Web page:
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Australian copyright police need to wake their American masters with bad news, but the war has just begun.

 

 

Today the Australian Federation Against Copyright Theft lost the next stage of its ongoing legal war with Internet Service Provider iiNet. The High Court dismissed AFACT's appeal against an earlier decision that iiNet had not "authorised" copyright infringement by its customers.

The case has been running since late 2008. With Australia's ISPs distracted by the internet filtering debate, seven movie houses joined forces to launch a surprise legal attack on iiNet. AFACT king hit iiNet from behind in a move designed to strike fear into the hearts of Australia's ISPs. At the time it looked as if AFACT was hoping to deliver iiNet's head on a silver platter to pave the way for Australia's mandatory ISP-level content filtering (which in turn offered AFACT's best chance of forcing ISPs to enforce copyright law).

Later it became clear that the Motion Picture Association of America was driving AFACT's legal attacks on iiNet, bringing in Village Roadshow and the Seven Network to avoid the impression of US bullying, according to US diplomatic cables released by Wikileaks.

Today the puppet has some bad news for its master, but this fight is far from over. Having failed in its attack on iiNet, don't expect AFACT to go back to busting shonky DVD sellers at weekend markets. It's just going to change its tactics.

You might hear threats that the copyright police will start raiding lounge rooms, but former AFACT head Adrianne Pecotic is on record as saying its only interested in chasing those who release pirate copies of movies, not people sitting at home downloading them. US efforts to prosecute individuals turned into a PR nightmare, which AFACT surely doesn't want to see repeated in Australia. In today's press conference AFACT said that copyright law has failed to keep pace with online. It won't target end users but it's time for the government to act. The next phase has already begun.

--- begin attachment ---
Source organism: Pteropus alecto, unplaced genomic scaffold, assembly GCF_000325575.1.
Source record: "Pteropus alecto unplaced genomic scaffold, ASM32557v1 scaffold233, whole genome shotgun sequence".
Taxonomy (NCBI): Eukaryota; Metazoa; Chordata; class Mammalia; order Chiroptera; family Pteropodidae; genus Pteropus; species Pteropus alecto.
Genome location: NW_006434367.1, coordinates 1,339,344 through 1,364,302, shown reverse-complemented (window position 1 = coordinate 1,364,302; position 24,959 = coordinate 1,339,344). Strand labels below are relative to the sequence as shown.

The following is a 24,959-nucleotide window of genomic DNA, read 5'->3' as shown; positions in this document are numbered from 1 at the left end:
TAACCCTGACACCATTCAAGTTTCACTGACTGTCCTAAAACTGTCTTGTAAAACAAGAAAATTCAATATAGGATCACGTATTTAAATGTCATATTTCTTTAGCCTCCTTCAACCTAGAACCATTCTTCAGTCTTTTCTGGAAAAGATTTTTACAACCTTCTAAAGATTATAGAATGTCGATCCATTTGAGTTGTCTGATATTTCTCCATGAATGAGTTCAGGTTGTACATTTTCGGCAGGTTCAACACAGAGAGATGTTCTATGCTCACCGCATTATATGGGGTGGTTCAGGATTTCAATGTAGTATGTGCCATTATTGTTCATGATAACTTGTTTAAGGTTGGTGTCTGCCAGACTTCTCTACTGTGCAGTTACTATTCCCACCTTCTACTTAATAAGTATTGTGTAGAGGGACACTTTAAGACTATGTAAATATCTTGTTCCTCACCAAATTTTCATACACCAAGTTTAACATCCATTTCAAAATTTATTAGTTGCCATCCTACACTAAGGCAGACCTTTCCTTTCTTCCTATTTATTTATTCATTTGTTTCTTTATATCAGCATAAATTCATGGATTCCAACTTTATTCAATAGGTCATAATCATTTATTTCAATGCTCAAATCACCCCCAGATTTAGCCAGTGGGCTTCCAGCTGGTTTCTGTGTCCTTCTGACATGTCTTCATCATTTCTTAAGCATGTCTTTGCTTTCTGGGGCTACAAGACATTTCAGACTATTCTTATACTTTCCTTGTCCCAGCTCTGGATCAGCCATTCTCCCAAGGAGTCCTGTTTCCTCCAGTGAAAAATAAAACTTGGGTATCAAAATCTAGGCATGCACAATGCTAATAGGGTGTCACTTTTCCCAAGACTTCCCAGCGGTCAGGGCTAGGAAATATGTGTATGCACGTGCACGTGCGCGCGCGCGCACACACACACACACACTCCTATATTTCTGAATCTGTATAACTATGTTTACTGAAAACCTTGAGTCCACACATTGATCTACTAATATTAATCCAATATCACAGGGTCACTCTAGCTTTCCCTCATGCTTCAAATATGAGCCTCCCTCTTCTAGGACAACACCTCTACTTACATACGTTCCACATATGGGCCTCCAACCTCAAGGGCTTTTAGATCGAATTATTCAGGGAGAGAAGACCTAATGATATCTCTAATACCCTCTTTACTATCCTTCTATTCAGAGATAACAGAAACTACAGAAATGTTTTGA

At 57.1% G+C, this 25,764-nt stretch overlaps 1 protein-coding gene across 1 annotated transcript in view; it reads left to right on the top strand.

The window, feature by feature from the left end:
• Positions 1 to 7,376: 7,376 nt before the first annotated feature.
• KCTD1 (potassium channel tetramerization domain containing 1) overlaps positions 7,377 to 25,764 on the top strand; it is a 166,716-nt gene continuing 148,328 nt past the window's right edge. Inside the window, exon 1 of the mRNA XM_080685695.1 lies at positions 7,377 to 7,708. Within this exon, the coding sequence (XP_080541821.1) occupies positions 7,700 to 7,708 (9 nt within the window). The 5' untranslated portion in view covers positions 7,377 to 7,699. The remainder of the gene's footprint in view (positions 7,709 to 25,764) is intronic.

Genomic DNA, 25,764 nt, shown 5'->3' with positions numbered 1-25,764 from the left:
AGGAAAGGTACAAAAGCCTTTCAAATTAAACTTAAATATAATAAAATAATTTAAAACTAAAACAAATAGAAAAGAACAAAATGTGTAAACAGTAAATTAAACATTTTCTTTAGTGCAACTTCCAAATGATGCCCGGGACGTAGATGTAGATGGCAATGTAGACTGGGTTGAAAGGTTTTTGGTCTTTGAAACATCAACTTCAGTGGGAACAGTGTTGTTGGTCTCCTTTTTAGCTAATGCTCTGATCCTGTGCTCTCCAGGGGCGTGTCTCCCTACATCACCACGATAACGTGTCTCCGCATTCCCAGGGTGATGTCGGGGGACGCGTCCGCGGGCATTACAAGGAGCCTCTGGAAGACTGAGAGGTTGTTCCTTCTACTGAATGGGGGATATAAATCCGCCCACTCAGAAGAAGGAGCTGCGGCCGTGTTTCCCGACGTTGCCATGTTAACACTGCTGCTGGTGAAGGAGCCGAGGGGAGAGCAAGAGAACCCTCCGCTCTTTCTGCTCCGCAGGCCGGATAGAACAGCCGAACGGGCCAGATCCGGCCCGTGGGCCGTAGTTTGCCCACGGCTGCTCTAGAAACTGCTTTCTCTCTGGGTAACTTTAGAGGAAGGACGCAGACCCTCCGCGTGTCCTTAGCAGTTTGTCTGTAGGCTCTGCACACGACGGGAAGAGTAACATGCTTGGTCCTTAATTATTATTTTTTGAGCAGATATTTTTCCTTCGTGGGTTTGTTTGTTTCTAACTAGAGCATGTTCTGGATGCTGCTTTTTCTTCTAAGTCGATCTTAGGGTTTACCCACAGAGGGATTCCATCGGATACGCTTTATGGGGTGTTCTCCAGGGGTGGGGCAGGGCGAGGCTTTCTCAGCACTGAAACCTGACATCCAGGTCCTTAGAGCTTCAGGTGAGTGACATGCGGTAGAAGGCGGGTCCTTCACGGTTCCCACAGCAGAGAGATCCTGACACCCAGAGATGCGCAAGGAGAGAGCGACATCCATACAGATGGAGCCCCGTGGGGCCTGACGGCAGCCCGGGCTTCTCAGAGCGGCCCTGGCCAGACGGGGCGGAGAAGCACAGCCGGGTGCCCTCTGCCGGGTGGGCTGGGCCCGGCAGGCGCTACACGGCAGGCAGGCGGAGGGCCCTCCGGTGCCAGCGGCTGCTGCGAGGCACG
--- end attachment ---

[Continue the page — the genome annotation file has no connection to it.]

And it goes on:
Expect AFACT to step up its backroom lobbying, targeting anti-piracy negotiations happening behind closed doors. A Federal government review of Australian copyright law is coming next year. Meanwhile the government's mandatory filter plans aren't dead, just on the backburner as the NBN takes the spotlight. On top of this you've got backroom deals such as the Anti-Counterfeiting Trade Agreement and the Stop Online Piracy Act. The recent strike against Megaupload is perhaps but a taste of what's to come.


If the copyright police can't win people's hearts and minds, they're simply going to bomb the internet back into the stone age.

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